cost of misconfigurations

Jimmy Hess mysidia at
Wed Aug 1 20:14:39 CDT 2012

On 8/1/12, Diogo Montagner <diogo.montagner at> wrote:

I think it's more complicated than that,  the cost of misconfiguration
is almost inseparable
in some cases from the cost of configuration in general.;  not all
misconfigs are equal, so you might want to concentrate on a specific
kind of misconfiguration, or a specific misconfig impact "E.g. an
erroneous filter is applied, causing routes to be accepted from an EGP
peer without restriction". Esp. with misconfigurations that might not
have an immediately discovered impact,  business impact beyond  cost
to discover and resolve may not be apparent,  which depend on details
of the    misconfig,  such as how trivial or 'obvious'  the error
should be,  how consistent the problems it causes.

At least if you concetrate on a certain specific type of misconfig and
specific impact,  you can have a basis for comparison  and
approximation,  for just that type though.

The "fix" to some types of misconfigs might sometimes be to update the
design documentation, so the "misconfig" is no longer a
misconfiguration;    so then you can start asking about  how you
define "misconfig" in the first place,  and  the costs of  having
erroneous or missing documentation.

Which is hard,  because the "costs" of updating documentation and
finding errors, less than best/optimal practices,  or improvements
possible in configurations, are effected by long term  "costs"  or
loss of efficiencies resulting  from  failing to correct
documentation,  and  failing  to  review and improve  arguably
suboptimal configurations.

  Some misconfigs or  suboptimal configs are discovered by review or
other measures before there is any operational impact.  Some
misconfigs are "safe"  or  "harmless" by coincidence,  but can cause
issues later when the network is expanded farther  according to design
that does not anticipate the misconfig,  so the cost there is
increased risk.

Not all possible misconfigurations of a network cause an outage, some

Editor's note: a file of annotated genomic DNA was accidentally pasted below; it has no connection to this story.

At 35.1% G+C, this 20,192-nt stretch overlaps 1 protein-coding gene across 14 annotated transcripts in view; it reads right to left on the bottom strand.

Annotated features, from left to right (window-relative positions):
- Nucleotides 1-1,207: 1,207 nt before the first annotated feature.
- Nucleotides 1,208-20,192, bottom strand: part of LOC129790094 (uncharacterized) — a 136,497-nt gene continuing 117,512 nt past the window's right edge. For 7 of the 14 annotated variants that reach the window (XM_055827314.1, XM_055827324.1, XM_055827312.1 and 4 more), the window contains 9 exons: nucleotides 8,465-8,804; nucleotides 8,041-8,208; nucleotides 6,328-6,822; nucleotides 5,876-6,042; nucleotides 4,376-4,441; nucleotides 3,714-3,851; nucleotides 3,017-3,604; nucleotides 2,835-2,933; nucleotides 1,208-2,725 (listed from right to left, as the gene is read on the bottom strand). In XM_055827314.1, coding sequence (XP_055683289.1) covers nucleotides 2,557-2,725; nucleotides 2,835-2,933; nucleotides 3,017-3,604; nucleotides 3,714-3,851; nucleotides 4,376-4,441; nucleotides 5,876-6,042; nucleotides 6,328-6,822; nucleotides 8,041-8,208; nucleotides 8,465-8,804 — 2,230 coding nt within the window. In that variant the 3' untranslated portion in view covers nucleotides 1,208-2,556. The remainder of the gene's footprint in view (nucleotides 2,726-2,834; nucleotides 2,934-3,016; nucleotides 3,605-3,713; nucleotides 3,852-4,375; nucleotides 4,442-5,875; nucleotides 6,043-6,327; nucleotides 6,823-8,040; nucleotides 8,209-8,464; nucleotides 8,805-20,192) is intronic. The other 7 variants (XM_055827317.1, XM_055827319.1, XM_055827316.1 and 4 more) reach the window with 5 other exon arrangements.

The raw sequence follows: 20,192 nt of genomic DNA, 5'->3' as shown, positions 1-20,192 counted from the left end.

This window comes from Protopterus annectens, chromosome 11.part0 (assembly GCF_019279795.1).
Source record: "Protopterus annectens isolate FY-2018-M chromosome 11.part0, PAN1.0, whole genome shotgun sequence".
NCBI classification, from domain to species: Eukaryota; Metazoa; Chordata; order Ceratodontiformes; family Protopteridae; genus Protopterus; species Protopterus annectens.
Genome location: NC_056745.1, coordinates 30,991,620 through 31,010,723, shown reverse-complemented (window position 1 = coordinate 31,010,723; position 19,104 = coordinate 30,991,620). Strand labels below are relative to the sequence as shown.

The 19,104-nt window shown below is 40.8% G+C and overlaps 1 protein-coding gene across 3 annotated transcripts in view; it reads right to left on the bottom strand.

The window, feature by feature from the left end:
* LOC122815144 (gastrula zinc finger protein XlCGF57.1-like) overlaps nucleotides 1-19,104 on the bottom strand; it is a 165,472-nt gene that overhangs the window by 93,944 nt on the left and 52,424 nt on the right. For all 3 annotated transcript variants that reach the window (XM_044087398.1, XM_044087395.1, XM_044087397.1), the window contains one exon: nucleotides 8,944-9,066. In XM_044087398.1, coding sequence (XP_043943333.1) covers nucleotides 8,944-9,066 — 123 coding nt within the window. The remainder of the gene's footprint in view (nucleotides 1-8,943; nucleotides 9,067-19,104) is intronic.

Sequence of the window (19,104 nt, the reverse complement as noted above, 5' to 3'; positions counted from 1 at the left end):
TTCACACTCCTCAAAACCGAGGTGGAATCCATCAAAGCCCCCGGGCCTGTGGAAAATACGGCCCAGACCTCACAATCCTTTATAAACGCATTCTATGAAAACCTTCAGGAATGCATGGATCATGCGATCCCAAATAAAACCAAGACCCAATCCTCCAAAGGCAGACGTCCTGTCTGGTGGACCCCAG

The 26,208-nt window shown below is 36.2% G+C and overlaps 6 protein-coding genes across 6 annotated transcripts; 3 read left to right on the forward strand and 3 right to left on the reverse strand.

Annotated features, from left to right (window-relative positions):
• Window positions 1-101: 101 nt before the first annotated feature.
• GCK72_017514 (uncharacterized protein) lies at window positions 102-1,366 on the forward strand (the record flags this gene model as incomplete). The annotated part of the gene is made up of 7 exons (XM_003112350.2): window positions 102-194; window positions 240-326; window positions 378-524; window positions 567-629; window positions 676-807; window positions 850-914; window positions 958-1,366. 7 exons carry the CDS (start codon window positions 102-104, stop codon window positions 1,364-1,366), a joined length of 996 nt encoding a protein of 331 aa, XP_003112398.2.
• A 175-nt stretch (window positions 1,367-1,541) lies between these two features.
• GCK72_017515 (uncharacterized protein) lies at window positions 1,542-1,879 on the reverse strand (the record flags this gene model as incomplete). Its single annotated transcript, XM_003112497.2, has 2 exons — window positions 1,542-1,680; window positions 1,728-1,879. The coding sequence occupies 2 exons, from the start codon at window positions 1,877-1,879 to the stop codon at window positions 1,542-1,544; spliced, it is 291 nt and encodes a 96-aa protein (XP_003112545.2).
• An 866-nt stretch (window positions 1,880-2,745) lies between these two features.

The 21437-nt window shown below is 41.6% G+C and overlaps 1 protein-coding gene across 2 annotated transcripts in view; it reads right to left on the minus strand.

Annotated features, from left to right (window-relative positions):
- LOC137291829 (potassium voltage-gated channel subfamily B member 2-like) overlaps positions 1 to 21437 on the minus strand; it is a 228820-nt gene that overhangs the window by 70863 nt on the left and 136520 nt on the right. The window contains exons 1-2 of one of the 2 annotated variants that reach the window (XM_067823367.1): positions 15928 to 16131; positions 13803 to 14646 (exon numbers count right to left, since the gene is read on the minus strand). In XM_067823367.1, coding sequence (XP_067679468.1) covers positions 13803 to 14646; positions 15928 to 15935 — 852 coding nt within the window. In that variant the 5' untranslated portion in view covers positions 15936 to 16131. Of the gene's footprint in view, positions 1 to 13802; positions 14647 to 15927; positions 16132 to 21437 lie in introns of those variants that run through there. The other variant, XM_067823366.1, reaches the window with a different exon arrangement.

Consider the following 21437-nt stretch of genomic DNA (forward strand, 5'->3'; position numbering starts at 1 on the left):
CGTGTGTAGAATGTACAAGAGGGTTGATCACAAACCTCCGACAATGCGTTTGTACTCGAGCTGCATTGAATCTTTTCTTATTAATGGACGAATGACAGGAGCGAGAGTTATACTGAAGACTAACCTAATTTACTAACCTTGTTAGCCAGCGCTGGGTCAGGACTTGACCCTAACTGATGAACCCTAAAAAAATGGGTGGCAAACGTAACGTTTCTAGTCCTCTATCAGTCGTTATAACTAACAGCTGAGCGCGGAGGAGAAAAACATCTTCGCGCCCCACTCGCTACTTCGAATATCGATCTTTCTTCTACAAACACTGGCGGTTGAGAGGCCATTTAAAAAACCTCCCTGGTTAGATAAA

misconfigurations are actually design errors,  not operator errors;
not all network issues are outages,  some configuration errors are
just things like

 "Some entries in an access-list  that are dead-weight, e.g. can never
be reached, or is not necessary";  and the impact of this error is
wasted memory resources,  or  increased complexity /  more unnecessary
stuff for humans to look at.

(The entry might not have been dead-weight when originally added.)
Correcting the  deadweight  ACL entry situation then is an improvement
in efficiency.

Not all misconfigurations are detected, either,  possibly,  sometimes
even misconfigs that caused issues.

An example of a misconfiguration that would occur frequently in some
kinds of environments and might not break an uptime SLA,  would be
suboptimal performance,   less cost-effectiveness  (E.g. early
upgrade required due to an unrecognized misconfiguration).

Or configuration deadweight utilizing so much memory, that hardware
upgrades become needed.   On some networks, there might not be a
formal SLA, and the end user might not notice or take issue with it.

Loss of fault resilience  (E.g.  failover path won't work);  no SLA is
violated if the
fault tolerance wasn't required by the SLA,  and the configuration
error might go undetected
for years if there was not  regular failover testing performed.

It might be corrected before there is an issue...  then the cost of
"Increased risk" during the period,  in which the misconfig  wasn't
service-effecting   could be quite nebulous.

> I never saw any literature about this topic. But I think it is not too
> difficult to calculate (or estimate).
> A misconfiguration will, at least, impact on two points: network
> outage and re-work. For the network outage, you have to use the SLAs
> to calculate the cost (how much you lost from the customers' revenue)
> due to that outage. On the other hand, there is the time efforts spent
> to fix the misconfiguration. Under the fix, it could be removing the


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